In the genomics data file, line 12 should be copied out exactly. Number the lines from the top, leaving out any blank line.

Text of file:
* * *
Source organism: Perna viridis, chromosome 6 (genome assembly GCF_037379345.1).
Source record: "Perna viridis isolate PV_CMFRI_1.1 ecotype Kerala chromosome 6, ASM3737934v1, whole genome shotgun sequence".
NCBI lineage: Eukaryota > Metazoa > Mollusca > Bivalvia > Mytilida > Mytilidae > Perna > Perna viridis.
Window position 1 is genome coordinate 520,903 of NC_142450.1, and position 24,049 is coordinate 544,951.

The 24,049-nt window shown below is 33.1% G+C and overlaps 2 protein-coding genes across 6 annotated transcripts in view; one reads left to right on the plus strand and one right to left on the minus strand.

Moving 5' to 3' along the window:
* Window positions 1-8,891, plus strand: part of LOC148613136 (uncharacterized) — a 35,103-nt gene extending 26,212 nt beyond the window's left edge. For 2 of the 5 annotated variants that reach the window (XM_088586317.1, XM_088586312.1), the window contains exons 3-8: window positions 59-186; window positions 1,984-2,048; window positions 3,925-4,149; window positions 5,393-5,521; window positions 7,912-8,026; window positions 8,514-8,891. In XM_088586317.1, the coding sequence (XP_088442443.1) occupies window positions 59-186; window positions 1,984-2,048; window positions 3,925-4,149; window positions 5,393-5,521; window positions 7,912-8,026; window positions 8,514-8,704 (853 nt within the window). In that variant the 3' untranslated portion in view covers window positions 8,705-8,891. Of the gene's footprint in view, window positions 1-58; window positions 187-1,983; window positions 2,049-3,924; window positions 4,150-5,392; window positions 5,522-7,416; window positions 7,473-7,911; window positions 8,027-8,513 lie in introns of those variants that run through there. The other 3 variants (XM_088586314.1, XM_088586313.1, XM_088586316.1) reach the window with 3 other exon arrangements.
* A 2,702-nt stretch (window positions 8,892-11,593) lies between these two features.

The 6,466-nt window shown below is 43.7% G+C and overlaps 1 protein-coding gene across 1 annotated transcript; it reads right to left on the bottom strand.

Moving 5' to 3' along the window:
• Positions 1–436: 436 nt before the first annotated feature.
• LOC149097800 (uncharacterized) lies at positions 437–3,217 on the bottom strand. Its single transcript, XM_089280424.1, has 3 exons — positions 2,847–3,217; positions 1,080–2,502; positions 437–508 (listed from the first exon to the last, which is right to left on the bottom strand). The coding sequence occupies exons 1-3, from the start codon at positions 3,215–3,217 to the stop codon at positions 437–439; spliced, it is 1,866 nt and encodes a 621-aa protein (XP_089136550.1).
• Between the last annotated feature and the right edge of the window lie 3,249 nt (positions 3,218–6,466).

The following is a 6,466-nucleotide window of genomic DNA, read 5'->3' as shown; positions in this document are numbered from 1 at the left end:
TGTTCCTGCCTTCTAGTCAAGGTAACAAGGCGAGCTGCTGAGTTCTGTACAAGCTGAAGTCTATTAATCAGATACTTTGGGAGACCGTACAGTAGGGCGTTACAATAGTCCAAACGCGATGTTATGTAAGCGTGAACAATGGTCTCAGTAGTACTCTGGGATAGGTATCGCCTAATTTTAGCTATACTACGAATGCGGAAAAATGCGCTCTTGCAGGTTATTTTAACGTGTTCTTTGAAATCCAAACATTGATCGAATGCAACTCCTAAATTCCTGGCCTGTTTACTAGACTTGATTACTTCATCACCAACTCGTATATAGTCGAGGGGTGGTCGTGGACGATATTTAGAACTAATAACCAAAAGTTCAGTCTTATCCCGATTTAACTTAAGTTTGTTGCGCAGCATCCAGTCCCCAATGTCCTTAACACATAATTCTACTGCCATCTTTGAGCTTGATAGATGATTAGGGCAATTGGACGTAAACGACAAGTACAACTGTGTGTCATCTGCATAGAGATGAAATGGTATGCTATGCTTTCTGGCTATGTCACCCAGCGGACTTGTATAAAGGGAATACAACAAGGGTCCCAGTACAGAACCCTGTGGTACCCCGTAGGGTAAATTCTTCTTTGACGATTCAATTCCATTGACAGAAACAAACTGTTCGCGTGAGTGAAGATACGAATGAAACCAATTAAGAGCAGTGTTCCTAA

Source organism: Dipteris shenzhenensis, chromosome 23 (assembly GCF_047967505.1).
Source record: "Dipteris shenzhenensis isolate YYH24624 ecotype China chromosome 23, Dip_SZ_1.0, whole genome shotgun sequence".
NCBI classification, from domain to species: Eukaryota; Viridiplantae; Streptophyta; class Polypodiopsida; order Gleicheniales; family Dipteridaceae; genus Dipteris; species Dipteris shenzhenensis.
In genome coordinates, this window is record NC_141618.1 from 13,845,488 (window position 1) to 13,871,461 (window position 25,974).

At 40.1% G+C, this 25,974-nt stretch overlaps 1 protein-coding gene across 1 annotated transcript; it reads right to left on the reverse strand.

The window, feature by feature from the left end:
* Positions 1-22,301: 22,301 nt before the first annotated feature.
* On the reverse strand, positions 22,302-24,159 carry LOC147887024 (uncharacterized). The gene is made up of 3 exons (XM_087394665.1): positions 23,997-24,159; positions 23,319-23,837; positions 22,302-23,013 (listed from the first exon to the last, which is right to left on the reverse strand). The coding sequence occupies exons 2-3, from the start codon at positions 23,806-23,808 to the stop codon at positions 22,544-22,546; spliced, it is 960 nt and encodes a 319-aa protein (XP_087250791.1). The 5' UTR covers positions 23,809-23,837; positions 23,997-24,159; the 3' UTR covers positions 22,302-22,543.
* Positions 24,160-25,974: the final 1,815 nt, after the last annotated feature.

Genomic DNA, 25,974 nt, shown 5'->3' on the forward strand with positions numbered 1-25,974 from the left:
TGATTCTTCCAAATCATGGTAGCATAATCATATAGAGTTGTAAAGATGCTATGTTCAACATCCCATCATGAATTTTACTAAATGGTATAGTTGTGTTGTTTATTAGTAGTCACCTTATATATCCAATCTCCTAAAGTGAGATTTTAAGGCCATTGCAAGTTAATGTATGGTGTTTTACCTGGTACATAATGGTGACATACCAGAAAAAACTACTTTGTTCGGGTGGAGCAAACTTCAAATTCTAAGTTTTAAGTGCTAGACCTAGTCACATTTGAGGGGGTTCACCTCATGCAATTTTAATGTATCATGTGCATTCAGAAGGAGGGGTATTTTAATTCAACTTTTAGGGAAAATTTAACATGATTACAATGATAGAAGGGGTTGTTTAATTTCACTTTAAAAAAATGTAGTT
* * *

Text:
• LOC149097800 (uncharacterized) lies at positions 437–3,217 on the bottom strand. Its single transcript, XM_089280424.1, has 3 exons — positions 2,847–3,217; positions 1,080–2,502; positions 437–508 (listed from the first exon to the last, which is right to left on the bottom strand). The coding sequence occupies exons 1-3, from the start codon at positions 3,215–3,217 to the stop codon at positions 437–439; spliced, it is 1,866 nt and encodes a 621-aa protein (XP_089136550.1).